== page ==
Locking Down the City.
Does the re-created Christchurch really want to aspire to have a neutered nightlife? If the Timothy-try-too-hards win the day, Christchurch after dark will be barely less dreary than Dipton, with a nightlife verve to rival Canberra’s. A coma. The proposal to ban entry to inner-city bars at 1am is knee-capping nonsense. One-way door policies do not work. First trialled in Christchurch 7 years ago, it failed to achieve the stated goal of reducing crime by 10%. Most one-way policies, or lockdowns as they’re called in Australia, have been disbanded due to their ineffectiveness. You only have to look at the madness that ensued in Christchurch, over Easter, with the midnight shutdowns triggering mass-disorder on the streets. The city council should focus its sights on the pre-loading pumping stations, namely takeaway booze outlets. Foodstuffs has sensibly shelved its plans to plonk a bottle store next to its sparkly new St. Martins supermarket, until after the city’s alcohol policy is finalised. Residents are understandably riled by the wanton proliferation in off-license outlets – and their trading hours. Restricting takeaway sales to 9am-9pm makes sense. The bullying bluster from the supermarket barons, who are threatening to close all their supermarkets if they can’t sell booze, should be steered down.
The protracted negogiations between the government and council over the rebuild funding gap continues to delay finalising the city’s Three Year Plan, which already looks frail. Much of the council’s capital programme is predicted on receiving optimistic insurance payouts. Shortly after our seismic storm first erupted, Mayor Parker hastily reassured ratepayers that their pockets were safe, “as the city’s assets were comprehensively insured.” In hindsight, the rhetoric was a classic case of all flaps, but no propeller. Not only were many assets chronically underinsured, but the imbroglio between Civic Assurance and their reinsurers leaves a $850 million hole yet to be filled and hanging in the balance. Would the city be in this pickle, if the above-ground assets had been comprehensively insured and left with NZI? Without those forecast payouts, we’re really in the chutney.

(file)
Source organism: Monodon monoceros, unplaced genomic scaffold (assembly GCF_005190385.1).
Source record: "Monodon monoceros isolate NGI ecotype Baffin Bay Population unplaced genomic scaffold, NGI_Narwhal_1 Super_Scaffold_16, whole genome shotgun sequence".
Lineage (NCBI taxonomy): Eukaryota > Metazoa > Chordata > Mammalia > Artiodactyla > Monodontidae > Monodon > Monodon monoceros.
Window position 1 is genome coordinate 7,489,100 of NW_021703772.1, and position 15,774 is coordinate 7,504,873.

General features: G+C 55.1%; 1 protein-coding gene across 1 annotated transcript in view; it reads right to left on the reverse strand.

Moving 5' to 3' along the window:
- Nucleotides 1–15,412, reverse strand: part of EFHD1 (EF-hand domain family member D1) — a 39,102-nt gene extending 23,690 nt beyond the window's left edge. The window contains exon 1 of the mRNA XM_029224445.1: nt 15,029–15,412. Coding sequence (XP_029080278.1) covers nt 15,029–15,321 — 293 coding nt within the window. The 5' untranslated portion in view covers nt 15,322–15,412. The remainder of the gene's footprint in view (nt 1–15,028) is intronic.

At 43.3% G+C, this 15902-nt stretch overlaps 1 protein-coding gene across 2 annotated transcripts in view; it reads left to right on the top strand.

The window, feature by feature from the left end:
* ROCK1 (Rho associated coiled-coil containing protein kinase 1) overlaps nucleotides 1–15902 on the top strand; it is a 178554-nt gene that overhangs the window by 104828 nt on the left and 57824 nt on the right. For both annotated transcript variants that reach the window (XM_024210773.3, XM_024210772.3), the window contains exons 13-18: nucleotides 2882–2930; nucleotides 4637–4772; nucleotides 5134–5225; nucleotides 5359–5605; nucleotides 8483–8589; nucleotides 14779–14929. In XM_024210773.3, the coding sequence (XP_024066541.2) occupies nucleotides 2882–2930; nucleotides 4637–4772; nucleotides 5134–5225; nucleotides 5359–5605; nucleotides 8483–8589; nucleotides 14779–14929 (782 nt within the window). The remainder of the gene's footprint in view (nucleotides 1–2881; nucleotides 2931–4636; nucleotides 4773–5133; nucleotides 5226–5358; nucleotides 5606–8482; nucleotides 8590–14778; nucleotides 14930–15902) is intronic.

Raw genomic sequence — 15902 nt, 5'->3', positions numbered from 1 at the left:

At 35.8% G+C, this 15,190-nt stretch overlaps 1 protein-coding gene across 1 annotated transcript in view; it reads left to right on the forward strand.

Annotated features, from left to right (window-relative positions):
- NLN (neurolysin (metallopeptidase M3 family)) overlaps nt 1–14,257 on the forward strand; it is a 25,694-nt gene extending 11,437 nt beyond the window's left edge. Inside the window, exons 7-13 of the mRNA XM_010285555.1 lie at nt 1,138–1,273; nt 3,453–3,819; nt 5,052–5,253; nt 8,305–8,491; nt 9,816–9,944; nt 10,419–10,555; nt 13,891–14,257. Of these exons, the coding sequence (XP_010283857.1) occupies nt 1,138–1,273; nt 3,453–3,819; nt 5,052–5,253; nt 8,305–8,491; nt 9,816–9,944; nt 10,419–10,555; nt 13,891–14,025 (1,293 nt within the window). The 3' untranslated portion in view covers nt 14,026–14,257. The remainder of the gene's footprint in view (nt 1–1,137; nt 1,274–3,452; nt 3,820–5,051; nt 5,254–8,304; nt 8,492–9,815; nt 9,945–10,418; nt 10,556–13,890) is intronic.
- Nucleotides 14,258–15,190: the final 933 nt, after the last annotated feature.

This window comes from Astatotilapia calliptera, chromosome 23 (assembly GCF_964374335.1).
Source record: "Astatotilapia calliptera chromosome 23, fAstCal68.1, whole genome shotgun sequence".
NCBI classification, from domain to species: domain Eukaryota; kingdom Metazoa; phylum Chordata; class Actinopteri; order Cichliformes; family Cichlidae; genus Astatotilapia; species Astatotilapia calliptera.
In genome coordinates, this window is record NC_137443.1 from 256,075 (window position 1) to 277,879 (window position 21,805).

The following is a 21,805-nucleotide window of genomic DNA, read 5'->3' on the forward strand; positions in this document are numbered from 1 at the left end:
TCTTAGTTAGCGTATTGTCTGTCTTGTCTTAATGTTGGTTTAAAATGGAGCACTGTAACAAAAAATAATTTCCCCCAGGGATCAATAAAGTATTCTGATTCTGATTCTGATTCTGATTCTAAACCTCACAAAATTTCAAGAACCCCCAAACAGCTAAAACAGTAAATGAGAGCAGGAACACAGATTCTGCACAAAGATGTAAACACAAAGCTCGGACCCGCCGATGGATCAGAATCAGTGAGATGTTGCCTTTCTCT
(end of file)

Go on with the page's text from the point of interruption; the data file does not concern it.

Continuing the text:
Moore Buck 2.0
So Vicki Buck and Garry Moore are considering a City Hall comeback. As a prospective councillor, Buck would bolt back into office. But Moore’s mayoral legacy was a mixed bag, so he’d be no sure bet. It’s cute that Moore is now dead against the partial sale of the port, airport or power company, when during his last term as mayor, alongside CCHL’s Bob Lineham, he feverishly championed hocking off a 50.1% stake in the Lyttelton Port Company to the Chinese giant, Hutchison Whampoa. There are some key attributes that I’m looking for in the formation of the next city council. Pragmatic problem-solvers, independent exponents of robust debate and fiscal disciplinarians. Because every dollar will count.
( Published in The Press. June 11.)